The screenshots reveal what extra information the Robinhood hackers accessed


Screenshots obtained from Motherboard they reportedly show Robinhood’s internal tools used by a hacker to access “more extensive account details” for some trading platform accounts. The heavily obscured screenshots show that hackers accessed buttons labeled “Disable MFA” (Multi-Factor Authentication) and “Add Trusted Device Email Code to Whitelist”, along with information on which devices were enrolled in the account and the ACH bank transfers the user had made.

Motherboard claims he received the screenshots from someone claiming to be affiliated with the hackers and claims that Robinhood denied that the hackers made any actual changes to any account.

One of the screenshots provided by the Robinhood hackers. The editors were made by Motherboard.
Image: Motherboard

Although access to the data was made by about 7 million people, Robinhood said in your ad that most of them only got their email addresses or full names. Ten people, however, “disclosed more extensive account details”. Robinhood confirmed the account included in a screenshot Motherboard received showing a customer support conversation was one of those 10. Another screenshot also shows a customer’s account balance, wallet value, and verified phone number.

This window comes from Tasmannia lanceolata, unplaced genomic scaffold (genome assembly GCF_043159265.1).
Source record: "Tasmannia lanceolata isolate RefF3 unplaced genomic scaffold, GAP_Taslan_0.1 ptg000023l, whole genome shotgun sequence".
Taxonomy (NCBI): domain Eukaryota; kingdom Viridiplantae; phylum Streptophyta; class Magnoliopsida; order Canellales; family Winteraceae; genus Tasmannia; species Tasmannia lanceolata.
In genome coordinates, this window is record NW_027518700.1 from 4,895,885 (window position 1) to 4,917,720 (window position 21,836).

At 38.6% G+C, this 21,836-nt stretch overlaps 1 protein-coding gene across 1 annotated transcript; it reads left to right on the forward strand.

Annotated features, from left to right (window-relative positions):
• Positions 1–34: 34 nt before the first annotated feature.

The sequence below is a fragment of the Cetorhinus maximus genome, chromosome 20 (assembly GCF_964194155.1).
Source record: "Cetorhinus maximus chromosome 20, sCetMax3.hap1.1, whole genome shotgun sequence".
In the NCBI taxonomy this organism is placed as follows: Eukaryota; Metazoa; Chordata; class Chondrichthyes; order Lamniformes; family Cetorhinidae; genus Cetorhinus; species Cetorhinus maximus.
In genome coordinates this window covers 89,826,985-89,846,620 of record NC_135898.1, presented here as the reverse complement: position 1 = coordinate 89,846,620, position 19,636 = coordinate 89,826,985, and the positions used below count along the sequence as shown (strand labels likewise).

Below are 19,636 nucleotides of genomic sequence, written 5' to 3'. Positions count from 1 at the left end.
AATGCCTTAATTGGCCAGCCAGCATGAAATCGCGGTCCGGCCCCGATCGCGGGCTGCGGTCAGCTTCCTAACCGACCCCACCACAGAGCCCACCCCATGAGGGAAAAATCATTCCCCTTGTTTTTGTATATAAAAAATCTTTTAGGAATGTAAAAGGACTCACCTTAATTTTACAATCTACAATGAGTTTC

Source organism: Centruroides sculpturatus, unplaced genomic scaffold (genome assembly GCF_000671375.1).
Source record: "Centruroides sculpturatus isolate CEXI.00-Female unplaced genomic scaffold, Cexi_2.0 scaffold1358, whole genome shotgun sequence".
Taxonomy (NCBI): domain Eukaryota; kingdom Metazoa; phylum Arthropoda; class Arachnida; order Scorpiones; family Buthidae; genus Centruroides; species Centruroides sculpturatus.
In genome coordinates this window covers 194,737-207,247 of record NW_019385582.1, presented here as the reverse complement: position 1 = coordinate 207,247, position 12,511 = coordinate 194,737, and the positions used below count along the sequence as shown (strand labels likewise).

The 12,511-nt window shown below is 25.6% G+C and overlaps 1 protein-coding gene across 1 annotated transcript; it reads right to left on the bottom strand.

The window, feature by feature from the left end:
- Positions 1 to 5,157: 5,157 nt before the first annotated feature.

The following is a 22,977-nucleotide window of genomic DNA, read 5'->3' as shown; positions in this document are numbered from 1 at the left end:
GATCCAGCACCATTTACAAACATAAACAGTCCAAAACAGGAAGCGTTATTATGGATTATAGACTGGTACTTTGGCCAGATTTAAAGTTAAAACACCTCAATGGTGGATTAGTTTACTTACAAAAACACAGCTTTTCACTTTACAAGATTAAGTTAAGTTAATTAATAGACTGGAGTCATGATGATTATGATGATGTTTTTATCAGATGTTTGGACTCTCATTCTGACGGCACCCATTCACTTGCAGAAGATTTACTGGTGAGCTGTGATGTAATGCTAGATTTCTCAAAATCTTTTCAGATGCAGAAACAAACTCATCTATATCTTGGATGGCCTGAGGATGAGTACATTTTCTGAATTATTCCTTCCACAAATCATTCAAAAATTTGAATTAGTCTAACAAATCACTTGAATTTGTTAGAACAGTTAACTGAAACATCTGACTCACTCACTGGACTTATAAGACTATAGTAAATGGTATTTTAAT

Robin Hood announced the hack on Monday, claiming that someone was able to socially engineer one of their support employees and gain access to some of the company’s customer support tools. According to Robinhood, these tools allowed them to access some user information, but not social security, bank, or debit card numbers. The company won’t say whether users who accessed more data than others were specifically targeted, but said it is targeting those affected. Robinhood also said the hacker tried to extort him for money but didn’t pay.

Robinhood did not immediately respond to a request for comment from The Verge.


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